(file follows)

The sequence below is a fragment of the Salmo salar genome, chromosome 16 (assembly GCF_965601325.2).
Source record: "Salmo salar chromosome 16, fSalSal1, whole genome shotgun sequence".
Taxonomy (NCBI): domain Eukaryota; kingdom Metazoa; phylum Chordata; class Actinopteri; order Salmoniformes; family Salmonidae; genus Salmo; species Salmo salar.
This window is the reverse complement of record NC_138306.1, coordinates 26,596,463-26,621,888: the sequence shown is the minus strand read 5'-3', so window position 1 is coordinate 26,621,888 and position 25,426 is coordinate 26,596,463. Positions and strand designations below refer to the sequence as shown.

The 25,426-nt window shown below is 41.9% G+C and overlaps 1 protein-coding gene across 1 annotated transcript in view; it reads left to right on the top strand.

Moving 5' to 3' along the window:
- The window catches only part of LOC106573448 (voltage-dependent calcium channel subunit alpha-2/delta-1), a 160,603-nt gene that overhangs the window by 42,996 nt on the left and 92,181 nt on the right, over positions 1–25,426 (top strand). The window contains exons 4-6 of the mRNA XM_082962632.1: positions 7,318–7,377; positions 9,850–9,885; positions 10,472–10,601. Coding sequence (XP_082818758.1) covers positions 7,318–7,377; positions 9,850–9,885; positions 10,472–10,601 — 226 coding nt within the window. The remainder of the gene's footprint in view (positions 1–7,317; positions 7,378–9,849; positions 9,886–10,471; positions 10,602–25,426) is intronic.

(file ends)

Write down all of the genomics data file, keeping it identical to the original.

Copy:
The sequence below is a fragment of the Salmo salar genome, chromosome 16 (assembly GCF_965601325.2).
Source record: "Salmo salar chromosome 16, fSalSal1, whole genome shotgun sequence".
Taxonomy (NCBI): domain Eukaryota; kingdom Metazoa; phylum Chordata; class Actinopteri; order Salmoniformes; family Salmonidae; genus Salmo; species Salmo salar.
This window is the reverse complement of record NC_138306.1, coordinates 26,596,463-26,621,888: the sequence shown is the minus strand read 5'-3', so window position 1 is coordinate 26,621,888 and position 25,426 is coordinate 26,596,463. Positions and strand designations below refer to the sequence as shown.

The 25,426-nt window shown below is 41.9% G+C and overlaps 1 protein-coding gene across 1 annotated transcript in view; it reads left to right on the top strand.

Moving 5' to 3' along the window:
- The window catches only part of LOC106573448 (voltage-dependent calcium channel subunit alpha-2/delta-1), a 160,603-nt gene that overhangs the window by 42,996 nt on the left and 92,181 nt on the right, over positions 1–25,426 (top strand). The window contains exons 4-6 of the mRNA XM_082962632.1: positions 7,318–7,377; positions 9,850–9,885; positions 10,472–10,601. Coding sequence (XP_082818758.1) covers positions 7,318–7,377; positions 9,850–9,885; positions 10,472–10,601 — 226 coding nt within the window. The remainder of the gene's footprint in view (positions 1–7,317; positions 7,378–9,849; positions 9,886–10,471; positions 10,602–25,426) is intronic.